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Persistence in North American Palmer Drought Severity Index Data Reconstructed from Tree Ring History

Congress: 2008
Author(s): G. Padmanabhan(1), S. L. Shrestha(1), R. G. Kavasseri(2)
G. Padmanabhan, Professor of Civil Engineering, Director of North Dakota Water Resources Research Institute, North Dakota State University, Fargo, ND 58105, USA Rajesh G. Kavasseri, Assistant Professor in Electrical Engineering, North Dakota State Univ

Keyword(s): Droughts, Palmer Drought Severity Index, Hurst coefficient, Detrended Fluctuation Analysis, Long term correlation, Persistence
Article: Poster:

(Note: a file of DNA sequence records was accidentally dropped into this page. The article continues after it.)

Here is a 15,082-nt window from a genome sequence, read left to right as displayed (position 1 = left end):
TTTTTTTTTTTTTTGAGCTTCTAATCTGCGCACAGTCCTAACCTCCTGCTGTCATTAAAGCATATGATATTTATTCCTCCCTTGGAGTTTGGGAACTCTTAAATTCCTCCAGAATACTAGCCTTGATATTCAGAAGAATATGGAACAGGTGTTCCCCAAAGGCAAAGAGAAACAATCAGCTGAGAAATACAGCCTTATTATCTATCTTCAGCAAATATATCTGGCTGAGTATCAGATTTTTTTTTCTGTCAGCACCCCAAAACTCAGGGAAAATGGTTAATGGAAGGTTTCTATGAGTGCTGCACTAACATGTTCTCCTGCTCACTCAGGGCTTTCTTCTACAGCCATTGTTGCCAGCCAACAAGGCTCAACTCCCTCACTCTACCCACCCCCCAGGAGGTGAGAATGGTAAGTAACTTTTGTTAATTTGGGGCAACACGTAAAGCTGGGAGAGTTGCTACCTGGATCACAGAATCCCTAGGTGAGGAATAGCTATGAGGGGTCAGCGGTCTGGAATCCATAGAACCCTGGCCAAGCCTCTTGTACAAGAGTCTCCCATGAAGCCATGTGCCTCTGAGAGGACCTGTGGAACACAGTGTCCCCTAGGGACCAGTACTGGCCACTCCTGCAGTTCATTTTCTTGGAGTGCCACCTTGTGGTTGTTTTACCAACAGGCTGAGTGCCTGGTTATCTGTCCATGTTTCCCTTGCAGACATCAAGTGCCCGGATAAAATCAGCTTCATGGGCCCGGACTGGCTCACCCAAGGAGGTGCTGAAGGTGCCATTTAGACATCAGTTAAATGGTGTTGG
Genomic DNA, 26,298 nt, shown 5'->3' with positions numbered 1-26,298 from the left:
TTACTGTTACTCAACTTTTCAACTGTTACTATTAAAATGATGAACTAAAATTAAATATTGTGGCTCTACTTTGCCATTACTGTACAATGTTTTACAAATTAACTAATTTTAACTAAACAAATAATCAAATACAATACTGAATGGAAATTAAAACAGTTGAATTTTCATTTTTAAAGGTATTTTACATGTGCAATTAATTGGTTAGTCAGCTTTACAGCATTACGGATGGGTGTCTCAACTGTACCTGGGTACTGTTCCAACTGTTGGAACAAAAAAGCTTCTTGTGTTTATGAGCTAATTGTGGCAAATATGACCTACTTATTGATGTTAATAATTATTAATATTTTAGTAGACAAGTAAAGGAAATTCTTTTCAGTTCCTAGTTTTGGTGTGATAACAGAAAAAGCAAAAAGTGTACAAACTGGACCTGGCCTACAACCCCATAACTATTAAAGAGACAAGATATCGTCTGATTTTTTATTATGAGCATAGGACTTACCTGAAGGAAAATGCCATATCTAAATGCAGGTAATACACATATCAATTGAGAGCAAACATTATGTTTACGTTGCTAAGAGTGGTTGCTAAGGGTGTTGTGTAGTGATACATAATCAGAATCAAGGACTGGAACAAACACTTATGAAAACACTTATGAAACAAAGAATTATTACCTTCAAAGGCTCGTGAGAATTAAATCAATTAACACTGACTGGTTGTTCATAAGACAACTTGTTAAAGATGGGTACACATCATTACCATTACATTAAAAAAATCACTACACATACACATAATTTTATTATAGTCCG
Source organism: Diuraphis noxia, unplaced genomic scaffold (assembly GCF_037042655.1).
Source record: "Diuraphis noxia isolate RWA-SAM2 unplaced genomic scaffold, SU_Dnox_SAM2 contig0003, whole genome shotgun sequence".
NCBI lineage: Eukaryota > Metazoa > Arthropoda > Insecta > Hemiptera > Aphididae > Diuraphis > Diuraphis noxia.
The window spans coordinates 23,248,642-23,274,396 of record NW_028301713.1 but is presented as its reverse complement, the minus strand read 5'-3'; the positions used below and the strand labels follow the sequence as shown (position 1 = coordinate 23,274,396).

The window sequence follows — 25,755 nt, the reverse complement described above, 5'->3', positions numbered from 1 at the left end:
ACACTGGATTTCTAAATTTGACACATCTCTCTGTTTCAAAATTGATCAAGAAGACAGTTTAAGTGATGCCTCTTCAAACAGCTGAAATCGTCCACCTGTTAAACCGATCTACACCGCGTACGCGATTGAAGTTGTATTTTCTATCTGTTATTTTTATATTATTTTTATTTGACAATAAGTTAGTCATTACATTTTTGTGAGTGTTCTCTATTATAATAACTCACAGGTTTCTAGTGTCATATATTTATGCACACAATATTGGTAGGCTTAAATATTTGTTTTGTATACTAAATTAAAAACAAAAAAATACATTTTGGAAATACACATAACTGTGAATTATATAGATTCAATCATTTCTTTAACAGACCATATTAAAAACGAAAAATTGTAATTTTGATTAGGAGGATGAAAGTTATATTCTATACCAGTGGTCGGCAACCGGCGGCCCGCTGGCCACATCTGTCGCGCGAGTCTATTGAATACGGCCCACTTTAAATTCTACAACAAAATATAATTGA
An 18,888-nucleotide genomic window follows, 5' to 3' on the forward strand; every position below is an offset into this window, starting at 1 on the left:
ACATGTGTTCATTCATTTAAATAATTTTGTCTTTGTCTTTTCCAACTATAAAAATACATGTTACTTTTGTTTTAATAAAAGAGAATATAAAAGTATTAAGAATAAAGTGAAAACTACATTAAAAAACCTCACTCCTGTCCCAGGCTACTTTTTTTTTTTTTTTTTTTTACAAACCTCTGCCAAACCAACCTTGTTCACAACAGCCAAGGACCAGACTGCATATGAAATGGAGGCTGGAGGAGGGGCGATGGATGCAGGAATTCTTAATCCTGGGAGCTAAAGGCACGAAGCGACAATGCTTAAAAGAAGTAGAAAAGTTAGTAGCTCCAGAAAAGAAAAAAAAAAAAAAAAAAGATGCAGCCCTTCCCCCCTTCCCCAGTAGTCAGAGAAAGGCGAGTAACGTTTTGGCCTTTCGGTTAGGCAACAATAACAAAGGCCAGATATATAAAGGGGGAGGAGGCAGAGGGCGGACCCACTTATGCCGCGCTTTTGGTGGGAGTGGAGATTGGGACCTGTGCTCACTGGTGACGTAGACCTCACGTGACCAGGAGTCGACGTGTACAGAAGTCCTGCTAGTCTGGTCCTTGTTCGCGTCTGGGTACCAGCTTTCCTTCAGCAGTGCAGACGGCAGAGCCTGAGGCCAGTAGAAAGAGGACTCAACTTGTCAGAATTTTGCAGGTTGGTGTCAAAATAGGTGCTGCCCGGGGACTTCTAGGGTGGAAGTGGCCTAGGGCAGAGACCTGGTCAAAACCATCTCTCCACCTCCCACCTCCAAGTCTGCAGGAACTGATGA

AbstractVulnerability to droughts with devastating consequences has come under scrutiny time and again. Recent droughts in the North American Plains are no exceptions. Climate is the driving mechanism of droughts. Therefore, a better understanding of the past spatial and temporal variability of climate in terms of drought indicators is essential to develop better perspectives of long-term variations and correlative structure of the drought characteristics. Several techniques have been used in the past to analyze the temporal structure of climatologic and hydrologic time series data such as temperature, rainfall, sea surface temperature, and river flow. Use of power spectral analysis has remained popular since late 1950ís with the development of Blackman-Tukey method to systematize and standardize the power spectra computation. A host of other spectral analysis methods have been introduced subsequently. Though classical tools such as autocorrelation function and spectral analysis can provide preliminary indications for the presence of long range correlation, it may be difficult to use them unambiguously because of their stationarity assumption. However, other developments in time series analysis techniques have not been taken advantage of in investigating the long-term persistence and temporal scaling characteristics of drought time series. Techniques such as re-scaled range analysis (R/S) and detrended fluctuation analysis (DFA) can be used to test long memory. Re-scaled range analysis is sensitive to trends in the data and therefore, may give spurious results. Large-scale variability and a mixture of temporal scale effects can also render the R/S analysis unreliable. Recently the DFA and its extensions have been proposed as alternate techniques to determine possible long range correlations and temporal scaling properties in data sets obtained from diverse disciplines. For using these techniques we need data over long periods of time. The drought indicator we chose to analyze is the commonly used Palmer Drought Severity Index (PDSI). Direct records of PDSI for long periods are not available. However, tree ring widths have long been used as proxy for North American Droughts. A recently published North American Drought Atlas uses provides 286 annual tree-ring reconstructions of summer PDSI on a 2.5 degree by 2.5 degree grid network. The data length of the reconstructed PDSI varies from as short as about 300 years to as long as about 2000 years at some locations. Areas with longest reconstructed data are concentrated in a region bounded between 122.5 W to 102.0 W and from 42.5 N to 30.0 N, mainly in the states of California, Nevada, Utah, Colorado, and New Mexico in the United States of America. In this study fourteen of these reconstructed PDSI time series are analyzed for their temporal scaling properties and long-term persistence. All the data sets used in the study span over 2000 years. All of them yielded Hurst coefficients greater than 0.5 and values of scaling index close to or greater than 0.5 in the DFA analysis, indicating long term memory. The findings suggest that short memory models with longer lag terms may not be adequate to model droughts. Long memory models may be necessary.
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